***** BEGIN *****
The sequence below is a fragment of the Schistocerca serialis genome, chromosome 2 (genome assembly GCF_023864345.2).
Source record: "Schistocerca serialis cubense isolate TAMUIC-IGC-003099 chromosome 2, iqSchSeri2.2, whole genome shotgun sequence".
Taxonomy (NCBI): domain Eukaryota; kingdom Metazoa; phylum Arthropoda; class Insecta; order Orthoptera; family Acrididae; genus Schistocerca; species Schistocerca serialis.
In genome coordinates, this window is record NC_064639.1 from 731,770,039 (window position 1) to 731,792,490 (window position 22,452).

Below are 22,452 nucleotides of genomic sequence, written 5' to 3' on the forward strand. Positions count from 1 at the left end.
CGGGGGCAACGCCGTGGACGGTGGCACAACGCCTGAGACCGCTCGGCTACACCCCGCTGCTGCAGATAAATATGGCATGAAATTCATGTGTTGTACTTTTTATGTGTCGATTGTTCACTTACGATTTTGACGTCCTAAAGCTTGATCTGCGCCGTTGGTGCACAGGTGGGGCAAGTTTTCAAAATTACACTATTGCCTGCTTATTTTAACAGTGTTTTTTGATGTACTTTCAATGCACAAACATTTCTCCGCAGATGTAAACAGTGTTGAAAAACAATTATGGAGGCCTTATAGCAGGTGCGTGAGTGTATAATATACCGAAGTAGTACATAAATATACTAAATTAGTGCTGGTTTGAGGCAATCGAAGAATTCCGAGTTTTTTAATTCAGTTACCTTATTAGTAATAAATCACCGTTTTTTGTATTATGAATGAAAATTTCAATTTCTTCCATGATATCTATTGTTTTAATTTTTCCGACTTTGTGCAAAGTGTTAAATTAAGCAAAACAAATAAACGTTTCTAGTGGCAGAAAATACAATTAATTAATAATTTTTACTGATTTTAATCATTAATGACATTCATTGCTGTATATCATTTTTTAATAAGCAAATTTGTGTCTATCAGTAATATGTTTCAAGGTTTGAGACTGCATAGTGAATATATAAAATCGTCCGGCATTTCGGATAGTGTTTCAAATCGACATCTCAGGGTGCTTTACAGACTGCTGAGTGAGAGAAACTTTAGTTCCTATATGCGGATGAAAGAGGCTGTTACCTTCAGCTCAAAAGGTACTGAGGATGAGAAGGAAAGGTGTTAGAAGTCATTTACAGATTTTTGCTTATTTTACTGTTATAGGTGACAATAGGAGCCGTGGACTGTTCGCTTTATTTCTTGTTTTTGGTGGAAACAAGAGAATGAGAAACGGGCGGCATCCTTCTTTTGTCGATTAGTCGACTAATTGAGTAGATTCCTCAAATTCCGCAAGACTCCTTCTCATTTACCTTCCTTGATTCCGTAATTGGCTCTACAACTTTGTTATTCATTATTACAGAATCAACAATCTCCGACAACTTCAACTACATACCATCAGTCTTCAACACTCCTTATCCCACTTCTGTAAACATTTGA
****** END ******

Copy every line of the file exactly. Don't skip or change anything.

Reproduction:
The sequence below is a fragment of the Schistocerca serialis genome, chromosome 2 (genome assembly GCF_023864345.2).
Source record: "Schistocerca serialis cubense isolate TAMUIC-IGC-003099 chromosome 2, iqSchSeri2.2, whole genome shotgun sequence".
Taxonomy (NCBI): domain Eukaryota; kingdom Metazoa; phylum Arthropoda; class Insecta; order Orthoptera; family Acrididae; genus Schistocerca; species Schistocerca serialis.
In genome coordinates, this window is record NC_064639.1 from 731,770,039 (window position 1) to 731,792,490 (window position 22,452).

Below are 22,452 nucleotides of genomic sequence, written 5' to 3' on the forward strand. Positions count from 1 at the left end.
CGGGGGCAACGCCGTGGACGGTGGCACAACGCCTGAGACCGCTCGGCTACACCCCGCTGCTGCAGATAAATATGGCATGAAATTCATGTGTTGTACTTTTTATGTGTCGATTGTTCACTTACGATTTTGACGTCCTAAAGCTTGATCTGCGCCGTTGGTGCACAGGTGGGGCAAGTTTTCAAAATTACACTATTGCCTGCTTATTTTAACAGTGTTTTTTGATGTACTTTCAATGCACAAACATTTCTCCGCAGATGTAAACAGTGTTGAAAAACAATTATGGAGGCCTTATAGCAGGTGCGTGAGTGTATAATATACCGAAGTAGTACATAAATATACTAAATTAGTGCTGGTTTGAGGCAATCGAAGAATTCCGAGTTTTTTAATTCAGTTACCTTATTAGTAATAAATCACCGTTTTTTGTATTATGAATGAAAATTTCAATTTCTTCCATGATATCTATTGTTTTAATTTTTCCGACTTTGTGCAAAGTGTTAAATTAAGCAAAACAAATAAACGTTTCTAGTGGCAGAAAATACAATTAATTAATAATTTTTACTGATTTTAATCATTAATGACATTCATTGCTGTATATCATTTTTTAATAAGCAAATTTGTGTCTATCAGTAATATGTTTCAAGGTTTGAGACTGCATAGTGAATATATAAAATCGTCCGGCATTTCGGATAGTGTTTCAAATCGACATCTCAGGGTGCTTTACAGACTGCTGAGTGAGAGAAACTTTAGTTCCTATATGCGGATGAAAGAGGCTGTTACCTTCAGCTCAAAAGGTACTGAGGATGAGAAGGAAAGGTGTTAGAAGTCATTTACAGATTTTTGCTTATTTTACTGTTATAGGTGACAATAGGAGCCGTGGACTGTTCGCTTTATTTCTTGTTTTTGGTGGAAACAAGAGAATGAGAAACGGGCGGCATCCTTCTTTTGTCGATTAGTCGACTAATTGAGTAGATTCCTCAAATTCCGCAAGACTCCTTCTCATTTACCTTCCTTGATTCCGTAATTGGCTCTACAACTTTGTTATTCATTATTACAGAATCAACAATCTCCGACAACTTCAACTACATACCATCAGTCTTCAACACTCCTTATCCCACTTCTGTAAACATTTGA